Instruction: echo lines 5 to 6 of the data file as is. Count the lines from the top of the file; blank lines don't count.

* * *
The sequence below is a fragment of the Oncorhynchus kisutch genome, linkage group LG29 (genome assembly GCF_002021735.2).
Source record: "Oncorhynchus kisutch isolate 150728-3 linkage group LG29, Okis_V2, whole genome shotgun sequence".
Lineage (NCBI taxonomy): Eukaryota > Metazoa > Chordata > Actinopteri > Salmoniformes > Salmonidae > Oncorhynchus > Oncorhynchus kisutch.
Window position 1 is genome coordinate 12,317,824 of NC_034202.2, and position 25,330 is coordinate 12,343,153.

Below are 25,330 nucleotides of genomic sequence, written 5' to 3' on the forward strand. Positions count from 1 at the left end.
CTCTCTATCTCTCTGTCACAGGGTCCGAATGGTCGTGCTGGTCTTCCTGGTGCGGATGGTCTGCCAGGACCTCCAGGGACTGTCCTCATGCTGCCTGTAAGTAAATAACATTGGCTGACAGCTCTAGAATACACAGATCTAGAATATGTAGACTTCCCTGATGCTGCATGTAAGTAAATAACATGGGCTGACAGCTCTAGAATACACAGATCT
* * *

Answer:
Below are 25,330 nucleotides of genomic sequence, written 5' to 3' on the forward strand. Positions count from 1 at the left end.
CTCTCTATCTCTCTGTCACAGGGTCCGAATGGTCGTGCTGGTCTTCCTGGTGCGGATGGTCTGCCAGGACCTCCAGGGACTGTCCTCATGCTGCCTGTAAGTAAATAACATTGGCTGACAGCTCTAGAATACACAGATCTAGAATATGTAGACTTCCCTGATGCTGCATGTAAGTAAATAACATGGGCTGACAGCTCTAGAATACACAGATCT